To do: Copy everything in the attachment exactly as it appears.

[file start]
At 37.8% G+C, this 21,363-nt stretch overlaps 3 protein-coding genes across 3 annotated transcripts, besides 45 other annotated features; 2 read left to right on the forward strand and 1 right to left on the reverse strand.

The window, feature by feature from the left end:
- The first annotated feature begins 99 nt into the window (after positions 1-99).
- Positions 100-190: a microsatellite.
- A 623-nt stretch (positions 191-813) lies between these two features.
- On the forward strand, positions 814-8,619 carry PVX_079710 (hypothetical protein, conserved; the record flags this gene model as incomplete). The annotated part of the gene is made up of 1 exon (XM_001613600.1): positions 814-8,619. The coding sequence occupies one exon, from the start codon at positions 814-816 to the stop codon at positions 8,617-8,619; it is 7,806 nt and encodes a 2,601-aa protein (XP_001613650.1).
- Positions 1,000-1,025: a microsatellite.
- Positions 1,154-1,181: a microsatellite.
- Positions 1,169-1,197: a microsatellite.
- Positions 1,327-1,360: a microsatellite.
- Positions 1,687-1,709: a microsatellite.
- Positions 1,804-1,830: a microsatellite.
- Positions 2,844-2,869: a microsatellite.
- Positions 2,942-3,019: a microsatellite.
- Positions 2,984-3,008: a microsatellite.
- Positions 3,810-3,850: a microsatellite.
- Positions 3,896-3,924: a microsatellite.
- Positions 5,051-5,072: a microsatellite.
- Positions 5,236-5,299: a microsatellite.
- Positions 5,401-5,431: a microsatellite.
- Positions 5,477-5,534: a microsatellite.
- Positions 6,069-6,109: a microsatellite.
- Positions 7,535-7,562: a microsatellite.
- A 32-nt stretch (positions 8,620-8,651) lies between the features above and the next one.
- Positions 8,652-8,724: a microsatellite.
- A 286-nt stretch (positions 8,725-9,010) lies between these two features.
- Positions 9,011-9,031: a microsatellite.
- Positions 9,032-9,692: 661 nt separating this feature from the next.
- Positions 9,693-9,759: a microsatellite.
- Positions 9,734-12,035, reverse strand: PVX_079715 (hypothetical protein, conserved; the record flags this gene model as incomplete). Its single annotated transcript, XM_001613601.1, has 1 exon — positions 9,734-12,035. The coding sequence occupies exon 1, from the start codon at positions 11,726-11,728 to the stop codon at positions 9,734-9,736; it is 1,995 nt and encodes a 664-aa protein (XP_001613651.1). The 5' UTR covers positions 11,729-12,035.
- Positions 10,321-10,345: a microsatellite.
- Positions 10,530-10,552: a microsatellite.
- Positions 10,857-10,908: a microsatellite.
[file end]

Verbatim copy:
At 37.8% G+C, this 21,363-nt stretch overlaps 3 protein-coding genes across 3 annotated transcripts, besides 45 other annotated features; 2 read left to right on the forward strand and 1 right to left on the reverse strand.

The window, feature by feature from the left end:
- The first annotated feature begins 99 nt into the window (after positions 1-99).
- Positions 100-190: a microsatellite.
- A 623-nt stretch (positions 191-813) lies between these two features.
- On the forward strand, positions 814-8,619 carry PVX_079710 (hypothetical protein, conserved; the record flags this gene model as incomplete). The annotated part of the gene is made up of 1 exon (XM_001613600.1): positions 814-8,619. The coding sequence occupies one exon, from the start codon at positions 814-816 to the stop codon at positions 8,617-8,619; it is 7,806 nt and encodes a 2,601-aa protein (XP_001613650.1).
- Positions 1,000-1,025: a microsatellite.
- Positions 1,154-1,181: a microsatellite.
- Positions 1,169-1,197: a microsatellite.
- Positions 1,327-1,360: a microsatellite.
- Positions 1,687-1,709: a microsatellite.
- Positions 1,804-1,830: a microsatellite.
- Positions 2,844-2,869: a microsatellite.
- Positions 2,942-3,019: a microsatellite.
- Positions 2,984-3,008: a microsatellite.
- Positions 3,810-3,850: a microsatellite.
- Positions 3,896-3,924: a microsatellite.
- Positions 5,051-5,072: a microsatellite.
- Positions 5,236-5,299: a microsatellite.
- Positions 5,401-5,431: a microsatellite.
- Positions 5,477-5,534: a microsatellite.
- Positions 6,069-6,109: a microsatellite.
- Positions 7,535-7,562: a microsatellite.
- A 32-nt stretch (positions 8,620-8,651) lies between the features above and the next one.
- Positions 8,652-8,724: a microsatellite.
- A 286-nt stretch (positions 8,725-9,010) lies between these two features.
- Positions 9,011-9,031: a microsatellite.
- Positions 9,032-9,692: 661 nt separating this feature from the next.
- Positions 9,693-9,759: a microsatellite.
- Positions 9,734-12,035, reverse strand: PVX_079715 (hypothetical protein, conserved; the record flags this gene model as incomplete). Its single annotated transcript, XM_001613601.1, has 1 exon — positions 9,734-12,035. The coding sequence occupies exon 1, from the start codon at positions 11,726-11,728 to the stop codon at positions 9,734-9,736; it is 1,995 nt and encodes a 664-aa protein (XP_001613651.1). The 5' UTR covers positions 11,729-12,035.
- Positions 10,321-10,345: a microsatellite.
- Positions 10,530-10,552: a microsatellite.
- Positions 10,857-10,908: a microsatellite.